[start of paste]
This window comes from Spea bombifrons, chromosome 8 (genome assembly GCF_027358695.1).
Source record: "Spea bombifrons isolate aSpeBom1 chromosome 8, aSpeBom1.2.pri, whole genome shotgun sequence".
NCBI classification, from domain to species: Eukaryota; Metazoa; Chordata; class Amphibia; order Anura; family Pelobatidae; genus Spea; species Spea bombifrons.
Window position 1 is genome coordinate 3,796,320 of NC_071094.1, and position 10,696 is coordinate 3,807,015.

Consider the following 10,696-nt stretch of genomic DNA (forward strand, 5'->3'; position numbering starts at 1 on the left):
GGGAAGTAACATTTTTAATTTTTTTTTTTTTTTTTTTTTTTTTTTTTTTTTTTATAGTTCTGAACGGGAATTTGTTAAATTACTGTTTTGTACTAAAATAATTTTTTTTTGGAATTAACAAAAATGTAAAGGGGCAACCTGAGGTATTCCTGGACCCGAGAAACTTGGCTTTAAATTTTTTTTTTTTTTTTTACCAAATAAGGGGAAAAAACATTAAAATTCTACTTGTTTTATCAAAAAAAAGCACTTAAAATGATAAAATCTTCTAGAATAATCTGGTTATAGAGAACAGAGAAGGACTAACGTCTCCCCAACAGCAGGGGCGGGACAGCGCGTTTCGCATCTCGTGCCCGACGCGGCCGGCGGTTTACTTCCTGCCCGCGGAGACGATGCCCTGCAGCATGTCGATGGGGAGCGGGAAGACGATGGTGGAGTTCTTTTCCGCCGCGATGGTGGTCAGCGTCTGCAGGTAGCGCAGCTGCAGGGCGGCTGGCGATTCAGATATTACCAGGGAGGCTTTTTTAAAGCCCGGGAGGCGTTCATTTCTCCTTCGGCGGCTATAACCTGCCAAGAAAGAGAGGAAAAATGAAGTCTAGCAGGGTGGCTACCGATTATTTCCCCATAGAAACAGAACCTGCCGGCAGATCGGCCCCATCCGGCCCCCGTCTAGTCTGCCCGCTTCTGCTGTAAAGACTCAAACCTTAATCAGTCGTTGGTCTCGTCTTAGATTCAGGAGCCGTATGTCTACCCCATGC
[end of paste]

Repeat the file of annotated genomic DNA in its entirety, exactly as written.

This window comes from Spea bombifrons, chromosome 8 (genome assembly GCF_027358695.1).
Source record: "Spea bombifrons isolate aSpeBom1 chromosome 8, aSpeBom1.2.pri, whole genome shotgun sequence".
NCBI classification, from domain to species: Eukaryota; Metazoa; Chordata; class Amphibia; order Anura; family Pelobatidae; genus Spea; species Spea bombifrons.
Window position 1 is genome coordinate 3,796,320 of NC_071094.1, and position 10,696 is coordinate 3,807,015.

Consider the following 10,696-nt stretch of genomic DNA (forward strand, 5'->3'; position numbering starts at 1 on the left):
GGGAAGTAACATTTTTAATTTTTTTTTTTTTTTTTTTTTTTTTTTTTTTTTTTATAGTTCTGAACGGGAATTTGTTAAATTACTGTTTTGTACTAAAATAATTTTTTTTTGGAATTAACAAAAATGTAAAGGGGCAACCTGAGGTATTCCTGGACCCGAGAAACTTGGCTTTAAATTTTTTTTTTTTTTTTTACCAAATAAGGGGAAAAAACATTAAAATTCTACTTGTTTTATCAAAAAAAAGCACTTAAAATGATAAAATCTTCTAGAATAATCTGGTTATAGAGAACAGAGAAGGACTAACGTCTCCCCAACAGCAGGGGCGGGACAGCGCGTTTCGCATCTCGTGCCCGACGCGGCCGGCGGTTTACTTCCTGCCCGCGGAGACGATGCCCTGCAGCATGTCGATGGGGAGCGGGAAGACGATGGTGGAGTTCTTTTCCGCCGCGATGGTGGTCAGCGTCTGCAGGTAGCGCAGCTGCAGGGCGGCTGGCGATTCAGATATTACCAGGGAGGCTTTTTTAAAGCCCGGGAGGCGTTCATTTCTCCTTCGGCGGCTATAACCTGCCAAGAAAGAGAGGAAAAATGAAGTCTAGCAGGGTGGCTACCGATTATTTCCCCATAGAAACAGAACCTGCCGGCAGATCGGCCCCATCCGGCCCCCGTCTAGTCTGCCCGCTTCTGCTGTAAAGACTCAAACCTTAATCAGTCGTTGGTCTCGTCTTAGATTCAGGAGCCGTATGTCTACCCCATGC